MAICOXIS 85Article by Maico about speaker kit Axis 85
Once I had infected myself with the loudspeaker bug while building my Needles, it quickly became clear that that was just the beginning! In building the Needles, I got to use my favorite building material, acrylic, which has a very positive effect on the design. That’s not meant as a criticism of the usually very spartan designs on this website!
I would have loved to build loudspeakers completely out of acrylic. After some online research, however, I unfortunately found that the only structure allowing me to leave out a lot of the interior insulation was a horn loudspeaker. Because of their fairly large structure and difficult setup, however, horns were out of the question for me. In addition, horns look to me like they have “too much” cabinet and “not enough” chassis. So that was out. And since almost every other kind of loudspeaker needed insulation, transparent acrylic speakers were also out of the question for aesthetic reasons. What good are picture-perfect loudspeakers if they don’t sound good?! Since I lack the necessary specialized knowledge and measuring equipment, I could rule out developing my own. Besides, the high cost was also a breaking point. There’s no way to throw together a cost-effective test cabinet using acrylic.
So once again I ended up making some compromises. I spent my evenings digging through the various assembly-kit providers and forums to pick out “my” compromise. I stumbled across the AXIS 85, which appealed to me right away. I thought Udo’s idea was different. And I like “different”! An oversized shelf speaker on a pedestal. I liked the pedestals, which add to the volume while also lengthening the appearance of the entire loudspeaker and bringing the chassis up to ear height. But it took some getting used to the overall look.
- Structure is almost identical to the plan instructions
- Two-colored acrylic cover for the whole construction
- Crossovers moved to the fronts of the pedestals
- One bass reflex tube at the front of each pedestal (unfortunately I couldn’t avoid setting it up near the wall)
- Small visual “highlights”
- More stable stand bases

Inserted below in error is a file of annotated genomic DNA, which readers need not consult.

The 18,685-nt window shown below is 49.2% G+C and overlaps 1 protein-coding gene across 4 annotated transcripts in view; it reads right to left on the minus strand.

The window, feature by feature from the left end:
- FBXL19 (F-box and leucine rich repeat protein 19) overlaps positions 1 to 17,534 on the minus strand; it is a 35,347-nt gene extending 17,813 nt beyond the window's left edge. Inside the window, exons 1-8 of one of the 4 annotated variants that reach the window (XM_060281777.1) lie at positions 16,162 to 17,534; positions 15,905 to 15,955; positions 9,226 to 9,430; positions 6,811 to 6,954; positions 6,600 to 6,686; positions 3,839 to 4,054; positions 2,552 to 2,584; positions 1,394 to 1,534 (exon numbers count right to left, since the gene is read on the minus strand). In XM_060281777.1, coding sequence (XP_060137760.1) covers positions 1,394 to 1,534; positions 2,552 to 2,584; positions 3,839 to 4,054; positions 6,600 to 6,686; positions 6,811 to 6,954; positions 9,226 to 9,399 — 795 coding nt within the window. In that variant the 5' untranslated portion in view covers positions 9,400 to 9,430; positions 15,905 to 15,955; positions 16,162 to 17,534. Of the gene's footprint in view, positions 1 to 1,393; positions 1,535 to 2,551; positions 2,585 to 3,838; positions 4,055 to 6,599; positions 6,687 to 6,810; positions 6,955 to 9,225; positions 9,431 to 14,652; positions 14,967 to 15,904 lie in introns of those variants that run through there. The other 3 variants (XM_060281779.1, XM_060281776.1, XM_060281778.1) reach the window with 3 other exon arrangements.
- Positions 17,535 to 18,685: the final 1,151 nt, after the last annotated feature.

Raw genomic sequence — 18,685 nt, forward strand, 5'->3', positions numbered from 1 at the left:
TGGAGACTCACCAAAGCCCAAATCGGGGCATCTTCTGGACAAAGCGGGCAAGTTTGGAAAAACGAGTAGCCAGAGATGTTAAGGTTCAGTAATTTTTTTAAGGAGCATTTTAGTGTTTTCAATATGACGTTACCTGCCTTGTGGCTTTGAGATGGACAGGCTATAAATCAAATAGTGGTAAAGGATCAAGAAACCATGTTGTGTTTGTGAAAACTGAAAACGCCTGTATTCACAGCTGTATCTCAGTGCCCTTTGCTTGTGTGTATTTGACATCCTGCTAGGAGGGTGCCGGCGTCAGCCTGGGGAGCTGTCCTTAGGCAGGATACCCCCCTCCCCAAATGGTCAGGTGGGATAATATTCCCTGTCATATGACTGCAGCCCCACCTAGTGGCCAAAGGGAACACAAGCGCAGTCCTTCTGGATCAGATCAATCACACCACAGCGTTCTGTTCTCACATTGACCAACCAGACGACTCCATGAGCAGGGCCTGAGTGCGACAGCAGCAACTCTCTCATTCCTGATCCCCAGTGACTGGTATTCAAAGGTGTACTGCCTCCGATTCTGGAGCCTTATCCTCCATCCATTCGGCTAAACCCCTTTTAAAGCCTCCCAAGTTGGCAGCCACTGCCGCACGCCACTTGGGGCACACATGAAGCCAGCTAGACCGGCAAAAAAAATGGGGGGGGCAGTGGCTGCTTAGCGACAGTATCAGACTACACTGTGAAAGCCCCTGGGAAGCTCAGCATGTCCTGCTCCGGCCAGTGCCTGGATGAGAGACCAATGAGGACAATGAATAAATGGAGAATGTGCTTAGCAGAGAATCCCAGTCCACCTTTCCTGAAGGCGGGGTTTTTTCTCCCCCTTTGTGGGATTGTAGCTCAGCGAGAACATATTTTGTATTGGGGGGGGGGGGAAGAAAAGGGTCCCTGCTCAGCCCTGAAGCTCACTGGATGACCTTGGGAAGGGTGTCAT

- Illumination for the pedestals (SMD LEDs / remote-controlled)
- Illumination for the stand bases (SMD LEDs/ remote-controlled)
- Integrate the decoupler into the stand base
So I got started: before ordering the assembly kits, I peppered the Lautsprecherbau team with emails (thanks once again for all the information and responses). Then it was off to my local hardware store to give them my slightly modified wood list. I ordered 22-mm-thick MDF, letting them know that I was using it for loudspeakers and that everything needed to fit exactly. Great! The boards had the right dimensions. But then came the disappointment when I started putting them together: the dimensions may have been correct, but the boards were very warped. Since I was anxious to get started, I not only glued the boards but also screwed them together. The screws would be invisible later, so it didn’t matter. Of course I pre-drilled the holes for all of the screws and countersank the screws.
I don’t have a router, but I didn’t need one for my project in this case because nothing needed to be recessed. So I just made the cutouts with a curved saw blade on the jigsaw. I also glued the joints of the two components (pedestal and box) flush without any routing, and then added screws. The cutout for the pedestal was also made using a jigsaw. I glued in the wide-range chamber, screwed it in and sealed it.
I intentionally left out an explanation of how to glue and/or screw boards together, since it wasn’t especially exciting or complicated for my AXIS 85 and I’m sure those steps have been shown plenty of times here before.